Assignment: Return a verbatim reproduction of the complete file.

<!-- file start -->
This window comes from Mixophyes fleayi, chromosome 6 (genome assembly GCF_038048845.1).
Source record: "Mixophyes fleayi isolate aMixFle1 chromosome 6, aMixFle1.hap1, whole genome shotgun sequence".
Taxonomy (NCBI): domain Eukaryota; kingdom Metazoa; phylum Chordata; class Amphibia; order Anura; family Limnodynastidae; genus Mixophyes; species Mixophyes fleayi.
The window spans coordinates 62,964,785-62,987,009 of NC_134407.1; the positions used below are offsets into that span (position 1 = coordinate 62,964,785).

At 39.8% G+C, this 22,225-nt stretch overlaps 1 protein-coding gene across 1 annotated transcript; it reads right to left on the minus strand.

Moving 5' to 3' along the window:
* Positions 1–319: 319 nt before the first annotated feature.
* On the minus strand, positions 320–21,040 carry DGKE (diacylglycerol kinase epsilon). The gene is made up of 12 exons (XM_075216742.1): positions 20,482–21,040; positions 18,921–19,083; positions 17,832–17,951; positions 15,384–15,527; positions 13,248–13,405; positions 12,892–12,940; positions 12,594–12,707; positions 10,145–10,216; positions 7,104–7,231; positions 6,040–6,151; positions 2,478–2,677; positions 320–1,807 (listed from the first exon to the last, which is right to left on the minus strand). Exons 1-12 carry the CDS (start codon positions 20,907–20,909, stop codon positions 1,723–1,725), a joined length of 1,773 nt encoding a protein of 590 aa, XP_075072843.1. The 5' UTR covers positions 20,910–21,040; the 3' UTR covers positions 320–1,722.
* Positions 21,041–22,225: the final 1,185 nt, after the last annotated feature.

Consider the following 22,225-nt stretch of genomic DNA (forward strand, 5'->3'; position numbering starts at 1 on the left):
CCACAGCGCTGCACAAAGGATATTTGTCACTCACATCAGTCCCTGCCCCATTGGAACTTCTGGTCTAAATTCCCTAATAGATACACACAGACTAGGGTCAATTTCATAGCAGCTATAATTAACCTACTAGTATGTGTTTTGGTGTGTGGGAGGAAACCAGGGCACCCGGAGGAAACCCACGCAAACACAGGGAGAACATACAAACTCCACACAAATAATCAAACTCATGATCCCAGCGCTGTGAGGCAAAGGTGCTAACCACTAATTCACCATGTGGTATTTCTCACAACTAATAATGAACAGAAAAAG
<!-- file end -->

This window comes from Mixophyes fleayi, chromosome 6 (genome assembly GCF_038048845.1).
Source record: "Mixophyes fleayi isolate aMixFle1 chromosome 6, aMixFle1.hap1, whole genome shotgun sequence".
Taxonomy (NCBI): domain Eukaryota; kingdom Metazoa; phylum Chordata; class Amphibia; order Anura; family Limnodynastidae; genus Mixophyes; species Mixophyes fleayi.
The window spans coordinates 62,964,785-62,987,009 of NC_134407.1; the positions used below are offsets into that span (position 1 = coordinate 62,964,785).

At 39.8% G+C, this 22,225-nt stretch overlaps 1 protein-coding gene across 1 annotated transcript; it reads right to left on the minus strand.

Moving 5' to 3' along the window:
* Positions 1–319: 319 nt before the first annotated feature.
* On the minus strand, positions 320–21,040 carry DGKE (diacylglycerol kinase epsilon). The gene is made up of 12 exons (XM_075216742.1): positions 20,482–21,040; positions 18,921–19,083; positions 17,832–17,951; positions 15,384–15,527; positions 13,248–13,405; positions 12,892–12,940; positions 12,594–12,707; positions 10,145–10,216; positions 7,104–7,231; positions 6,040–6,151; positions 2,478–2,677; positions 320–1,807 (listed from the first exon to the last, which is right to left on the minus strand). Exons 1-12 carry the CDS (start codon positions 20,907–20,909, stop codon positions 1,723–1,725), a joined length of 1,773 nt encoding a protein of 590 aa, XP_075072843.1. The 5' UTR covers positions 20,910–21,040; the 3' UTR covers positions 320–1,722.
* Positions 21,041–22,225: the final 1,185 nt, after the last annotated feature.

Consider the following 22,225-nt stretch of genomic DNA (forward strand, 5'->3'; position numbering starts at 1 on the left):
CCACAGCGCTGCACAAAGGATATTTGTCACTCACATCAGTCCCTGCCCCATTGGAACTTCTGGTCTAAATTCCCTAATAGATACACACAGACTAGGGTCAATTTCATAGCAGCTATAATTAACCTACTAGTATGTGTTTTGGTGTGTGGGAGGAAACCAGGGCACCCGGAGGAAACCCACGCAAACACAGGGAGAACATACAAACTCCACACAAATAATCAAACTCATGATCCCAGCGCTGTGAGGCAAAGGTGCTAACCACTAATTCACCATGTGGTATTTCTCACAACTAATAATGAACAGAAAAAG